Street art isn’t a very portable medium, so if there’s a particular work or artist you want to see, you typically have to travel to it rather than waiting for it to come to you. Since the mysterious street artist known as Banksy is a Brit, I’d always assumed I’d never see one of his clever, politically pointed works in person, only online. That’s why last week, on my way to a Thursday night talk at the Cambridge Zen Center, I made a point to walk my usual beat through Central Square, knowing that others had spotted some of Banksy’s handiwork on a brick wall on Essex Street.

I’ve been a fan of stenciled street art since spotting the little listener a street artist named chalkoner left on the stairway entrance to a record store in downtown Keene several years ago. Stenciled street art is a more controlled, composed medium than freehand pieces, with the artist sketching a design and then creating poster board stencils before using spray-paint to apply the various colors and shapes. A stencil artist can apply a particular creation in multiple locations, as Shepard Fairey did with his infamous Obey/Andre the Giant theme, but Banksy is known for site-specific creations that typically employ a combination of stenciled images and freehand slogans.

Anonymous passerby

The particular wall on Essex Street that Banksy chose for his tongue-in-cheek critique on the coddled, contained nature of today’s society is right around the corner from the graffiti-wall on Modica Way I’ve photographed so often, and it’s the same wall where I’d spotted Shepard Fairey’s Barack Obama mingling with Goldenstash in November, 2008…at least until that iconic image was defaced. (Click here for Steve’s earlier image of that Obama-art.) In other words, this is a wall I know, having watched various bits of graffiti appear, disappear, and be replaced over the years. (Further down Essex Street, for instance, there once was an endearing stenciled image of two camera- and binocular-toting sightseers which has since been cleaned up.)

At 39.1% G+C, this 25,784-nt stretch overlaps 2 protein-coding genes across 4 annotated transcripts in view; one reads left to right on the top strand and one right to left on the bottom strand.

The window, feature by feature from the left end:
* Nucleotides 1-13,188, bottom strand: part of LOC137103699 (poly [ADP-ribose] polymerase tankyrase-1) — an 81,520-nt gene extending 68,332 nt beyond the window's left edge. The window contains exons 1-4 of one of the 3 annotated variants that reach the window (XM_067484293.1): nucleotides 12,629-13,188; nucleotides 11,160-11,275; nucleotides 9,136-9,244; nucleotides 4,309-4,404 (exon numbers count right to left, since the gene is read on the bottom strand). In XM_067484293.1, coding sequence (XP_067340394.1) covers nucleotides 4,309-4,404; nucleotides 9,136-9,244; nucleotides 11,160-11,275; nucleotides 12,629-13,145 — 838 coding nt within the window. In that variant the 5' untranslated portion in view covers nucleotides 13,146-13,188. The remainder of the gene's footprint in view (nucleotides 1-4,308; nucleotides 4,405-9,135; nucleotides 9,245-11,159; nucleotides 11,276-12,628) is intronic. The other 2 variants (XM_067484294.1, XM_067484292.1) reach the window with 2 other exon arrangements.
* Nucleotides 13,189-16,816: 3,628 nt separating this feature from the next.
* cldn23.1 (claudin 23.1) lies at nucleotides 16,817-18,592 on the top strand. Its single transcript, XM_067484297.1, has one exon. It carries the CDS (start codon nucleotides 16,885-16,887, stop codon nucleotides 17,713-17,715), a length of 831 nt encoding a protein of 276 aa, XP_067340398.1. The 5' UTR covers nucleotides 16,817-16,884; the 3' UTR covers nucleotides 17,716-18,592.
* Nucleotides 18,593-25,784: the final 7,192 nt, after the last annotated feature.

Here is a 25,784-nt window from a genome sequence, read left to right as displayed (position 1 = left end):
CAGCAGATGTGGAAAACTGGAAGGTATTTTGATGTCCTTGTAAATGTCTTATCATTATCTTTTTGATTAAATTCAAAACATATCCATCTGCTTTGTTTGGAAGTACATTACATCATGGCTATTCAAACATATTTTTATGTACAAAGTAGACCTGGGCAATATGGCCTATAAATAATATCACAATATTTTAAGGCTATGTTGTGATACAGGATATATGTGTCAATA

Street art appreciation

It was a bit weird to see this otherwise bland brick wall on an otherwise nondescript Cambridge side street suddenly become a sightseeing destination because the usual graffiti had been replaced by Street Art By Somebody Famous. As I approached Essex Street on Thursday evening, there was a throng of pedestrians and cyclists stopped to snap photos with cell phones, and several passing cars slowed down to look, confused, in the direction everyone else was looking, trying to figure out what exactly was so special about this brick wall compared to any other.

After snapping my own handful of pictures, I took a stroll over to Modica Way to see what was new there, then I circled back to Essex Street, where a young couple was now standing in front of the wall, talking and pointing. Had I not known they were there to admire the famous Banksy, I would have thought I’d stumbled upon the site of some obscure religious apparition, the faces of Jesus and Mary on a blank wall.

Instead, it’s just what you get when you combine some stenciled spray-paint, chalk, and more than an ounce of audacious creativity.


Click here for the half-dozen images I shot of the Essex Street Banksy in Cambridge’s Central Square.

While in Boston, Banksy also left some social commentary on a wall in Chinatown. The buzz online is that Banksy is trying to create publicity for his new movie, which sounds interesting in its own right.

One of the best things about street art, of course, is that you never know what random goodness any brick wall will offer.

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